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Archive for November 19th, 2010

Marmite Things

This morning, inspired by Catherine O’Flynn’s denunciation of Jaffa Cakes in the Anti-Room Questionnaire,  fellow Anti-Room editor Sinéad and I were discussing, along with regular commenter Colin Morris, the phenomenon of what Sinéad dubbed “marmite things” – the things that everyone else loves but that you hate.

Jaffa forever! Sorry, Jaffa haters.

Sinéad and Colin were on O’Flynn’s side against the delicious, tasty Jaffa, and indeed orange-chocolate combos in general, while I defended the combo of orangey goodness (well, it’s a fruit, right?), spongey cake and tasty choc. In fact, to me, this combination of chocolate and orange seems not only delicious, but completely logical. Chocolate is good. Orange is good. Why not combine them together?

But of course Jaffa Cakes aren’t the only things that seem bewilderingly popular to some people. I myself can’t understand why people get excited about Arcade Fire, whose first album was good but whose subsequent releases have just sounded like Bruce Springsteen (I also don’t understand why people love Bruce Springsteen, apart from his appealing persona, which isn’t enough to make me actually voluntarily listen to more than a handful of his songs). And I also hate Guinness. I’ve tried several times over nearly two decades and I will never, ever “develop a taste for it”, as was claimed in my late teens and early twenties. Same goes for olives, aka the world’s most foul-tasting food after coriander (though at least there’s a biological reason why the latter tastes like soap to lots of people, including me).

So what about you? What inexplicably popular and also highly acclaimed (as opposed to, say, Westlife) things do you loathe?

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Catherine O’Flynn’s debut novel was rejected by over 20 agents, before being published by independent publishers Tindal Street Press. What Was Lost – the story of a missing girl set largely in a shopping centre – was long listed for the 2007 Man Booker Prize for Fiction, the Orange Prize for Fiction, and shortlisted for the Guardian First Book Award. It won the Costa First Novel prize at the Costa Book Awards. Her latest book, The News Where You Are tells the story of Frank, a local TV news presenter.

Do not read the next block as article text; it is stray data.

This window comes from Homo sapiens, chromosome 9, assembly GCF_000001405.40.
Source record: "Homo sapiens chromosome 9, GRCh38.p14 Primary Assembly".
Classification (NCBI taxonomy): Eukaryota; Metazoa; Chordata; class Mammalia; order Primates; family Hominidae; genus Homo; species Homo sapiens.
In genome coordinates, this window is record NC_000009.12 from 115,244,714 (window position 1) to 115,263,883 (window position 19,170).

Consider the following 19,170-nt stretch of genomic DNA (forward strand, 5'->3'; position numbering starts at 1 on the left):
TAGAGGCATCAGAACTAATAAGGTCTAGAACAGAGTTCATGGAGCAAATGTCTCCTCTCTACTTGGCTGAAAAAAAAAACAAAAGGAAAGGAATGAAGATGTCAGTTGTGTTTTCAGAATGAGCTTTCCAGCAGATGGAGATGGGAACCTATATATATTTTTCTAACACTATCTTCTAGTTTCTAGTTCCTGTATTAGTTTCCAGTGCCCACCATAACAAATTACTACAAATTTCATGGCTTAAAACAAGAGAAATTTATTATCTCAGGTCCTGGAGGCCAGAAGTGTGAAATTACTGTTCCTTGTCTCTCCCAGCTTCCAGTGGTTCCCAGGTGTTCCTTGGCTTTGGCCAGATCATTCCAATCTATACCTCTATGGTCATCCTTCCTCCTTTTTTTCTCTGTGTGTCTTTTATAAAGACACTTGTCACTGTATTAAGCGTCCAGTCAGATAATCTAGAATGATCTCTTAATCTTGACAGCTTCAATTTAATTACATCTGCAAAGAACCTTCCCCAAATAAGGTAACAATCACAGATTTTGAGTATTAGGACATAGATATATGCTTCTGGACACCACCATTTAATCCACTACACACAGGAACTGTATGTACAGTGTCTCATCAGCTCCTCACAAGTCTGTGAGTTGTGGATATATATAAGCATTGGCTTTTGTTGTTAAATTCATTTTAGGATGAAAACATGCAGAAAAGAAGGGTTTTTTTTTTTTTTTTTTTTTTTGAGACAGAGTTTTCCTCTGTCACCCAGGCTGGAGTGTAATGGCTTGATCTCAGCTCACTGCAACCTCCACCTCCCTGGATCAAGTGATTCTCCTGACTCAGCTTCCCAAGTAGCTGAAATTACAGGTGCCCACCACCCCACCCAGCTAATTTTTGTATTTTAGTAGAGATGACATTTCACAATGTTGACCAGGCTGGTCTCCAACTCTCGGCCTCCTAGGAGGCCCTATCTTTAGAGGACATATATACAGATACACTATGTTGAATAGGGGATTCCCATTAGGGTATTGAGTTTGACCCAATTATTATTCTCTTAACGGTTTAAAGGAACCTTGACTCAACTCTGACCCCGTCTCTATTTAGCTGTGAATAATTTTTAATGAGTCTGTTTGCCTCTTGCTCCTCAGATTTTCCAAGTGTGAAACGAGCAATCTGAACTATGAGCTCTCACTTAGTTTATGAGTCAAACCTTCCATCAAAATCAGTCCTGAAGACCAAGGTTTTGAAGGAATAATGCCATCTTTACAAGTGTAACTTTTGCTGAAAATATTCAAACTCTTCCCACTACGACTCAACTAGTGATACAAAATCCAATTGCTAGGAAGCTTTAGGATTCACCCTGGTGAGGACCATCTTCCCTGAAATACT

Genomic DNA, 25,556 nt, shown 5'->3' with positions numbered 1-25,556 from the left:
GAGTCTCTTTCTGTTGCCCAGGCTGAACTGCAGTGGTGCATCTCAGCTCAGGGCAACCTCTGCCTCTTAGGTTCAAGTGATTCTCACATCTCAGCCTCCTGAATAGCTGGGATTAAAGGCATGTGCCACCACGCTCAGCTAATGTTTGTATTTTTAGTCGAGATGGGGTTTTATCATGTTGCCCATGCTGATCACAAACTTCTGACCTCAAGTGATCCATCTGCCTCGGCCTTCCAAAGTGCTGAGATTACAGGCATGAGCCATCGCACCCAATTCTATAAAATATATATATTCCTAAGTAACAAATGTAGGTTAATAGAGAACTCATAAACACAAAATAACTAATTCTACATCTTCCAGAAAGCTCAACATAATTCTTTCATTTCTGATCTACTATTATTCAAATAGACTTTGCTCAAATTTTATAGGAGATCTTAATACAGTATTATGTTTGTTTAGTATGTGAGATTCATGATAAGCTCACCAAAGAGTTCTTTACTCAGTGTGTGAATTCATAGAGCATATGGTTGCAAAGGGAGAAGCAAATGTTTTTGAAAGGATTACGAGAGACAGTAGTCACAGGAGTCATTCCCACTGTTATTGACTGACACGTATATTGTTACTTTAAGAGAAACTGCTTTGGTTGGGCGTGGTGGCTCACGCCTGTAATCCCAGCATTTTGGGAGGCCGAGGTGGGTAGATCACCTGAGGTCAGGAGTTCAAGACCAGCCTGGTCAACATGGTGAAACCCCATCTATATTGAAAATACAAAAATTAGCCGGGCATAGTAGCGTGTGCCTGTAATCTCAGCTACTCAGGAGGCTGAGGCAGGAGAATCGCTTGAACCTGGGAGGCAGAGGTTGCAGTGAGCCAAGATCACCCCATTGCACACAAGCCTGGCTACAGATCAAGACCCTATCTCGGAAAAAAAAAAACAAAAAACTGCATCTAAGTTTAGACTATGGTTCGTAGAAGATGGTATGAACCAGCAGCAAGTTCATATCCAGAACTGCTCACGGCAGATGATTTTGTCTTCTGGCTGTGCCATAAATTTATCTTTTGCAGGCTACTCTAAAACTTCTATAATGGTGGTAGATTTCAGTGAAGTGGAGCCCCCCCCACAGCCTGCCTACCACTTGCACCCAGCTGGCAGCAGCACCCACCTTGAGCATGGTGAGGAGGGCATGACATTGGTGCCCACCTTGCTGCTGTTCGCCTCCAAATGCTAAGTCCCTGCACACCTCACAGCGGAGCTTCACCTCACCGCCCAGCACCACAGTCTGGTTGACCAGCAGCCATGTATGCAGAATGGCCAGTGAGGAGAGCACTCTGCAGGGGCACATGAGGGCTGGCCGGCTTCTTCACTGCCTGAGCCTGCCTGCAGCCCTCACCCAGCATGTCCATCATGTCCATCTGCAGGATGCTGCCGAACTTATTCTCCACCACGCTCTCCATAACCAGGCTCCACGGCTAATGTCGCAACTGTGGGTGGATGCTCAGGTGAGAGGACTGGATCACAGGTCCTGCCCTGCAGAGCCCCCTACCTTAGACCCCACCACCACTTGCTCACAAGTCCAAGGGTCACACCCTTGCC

What’s the first record you ever bought?

A Message to you Rudy – The Specials.

What’s your favourite smell?

Chlorinated swimming pools.

Have you ever had a nickname?

At primary school I started off as COF (my initials) but due to the prevalence of charity posters on the classroom walls this mutated to CAFOD. It never felt like a cool nickname to have.

What is your favourite room in your house?

My bedroom, it’s the lightest, the warmest and the biggest.

What are your guilty pleasures?

Weak, milky tea; Toby carverys; sandwiches with no vitamin content; central heating on for ten months of the year; being a writer.

What would people be surprised to know about you?

Once I killed a wolf.

Who is your closest female friend?

Mrs. Sarah Yarker.

Do you have any tattoos or piercings?

A piercing, as was typical of the time, in each earlobe.

Where would you most like to live?

Birmingham by the sea.

Who was your first kiss and where did it happen?

Johnny Morris (a schoolboy, not the Animal Magic presenter). At a party when I was 11 and everyone had been drinking martini and lemonade.

What’s the most unusual question you’ve ever been asked?

‘Can I touch your face?’ by a reader.

What’s the best Christmas present you’ve ever received?

A Fischer Price music box record player. I loved spinning those thick plastic discs. I used to tape my own slick radio show.  ‘That was The Camptown Races…’ (heavy breathing, clatter of plastic) ‘…and at number 5 is London Bridge is Falling Down.’

What is your favourite word?

‘Otorrinolaringólogo’. It came up in a Spanish spelling test once. Sadly life has yet to present an opportunity to use it. Maybe I’ll stab myself in the ear next time I’m in Spain just to get the chance.

Who was your first love?

Clint Eastwood. I was 8. It wasn’t reciprocated.

If you weren’t doing what you do, what might you have become?

My life as a writer isn’t that much different from my life before. A tiny bit of work, a lot of aimless wandering and thinking about piffle.  If I wasn’t a writer I’d be doing much the same but feeling less guilty about being unproductive.

Is there a book you’ve bought several times as a gift for someone?

Hey Wait by Jason.

What happens after we die?

We never have to see Jeremy Clarkson’s enormous face again.

Sum yourself up in three words:

Can’t be done.

And finally… What are you anti? What are you pro?

Anti: Jaffa Cakes, drivers who don’t give a courtesy wave, women’s magazines, men’s magazines, 24 hour news, traffic news, festivals, pollen, Sharn and Bill, the cold, empty confidence, the Pontipines.

Pro: Talking Heads, Bowie in the ’70s, Adam Buxton, Bill Callahan, Patricia Highsmith, David Foster Wallace, gasometers, cooling towers, Summer evenings, The Maltese Falcon, Werner Herzog’s voice, Desmond Dekker’s voice, the Wottingers.

Catherine O’Flynn


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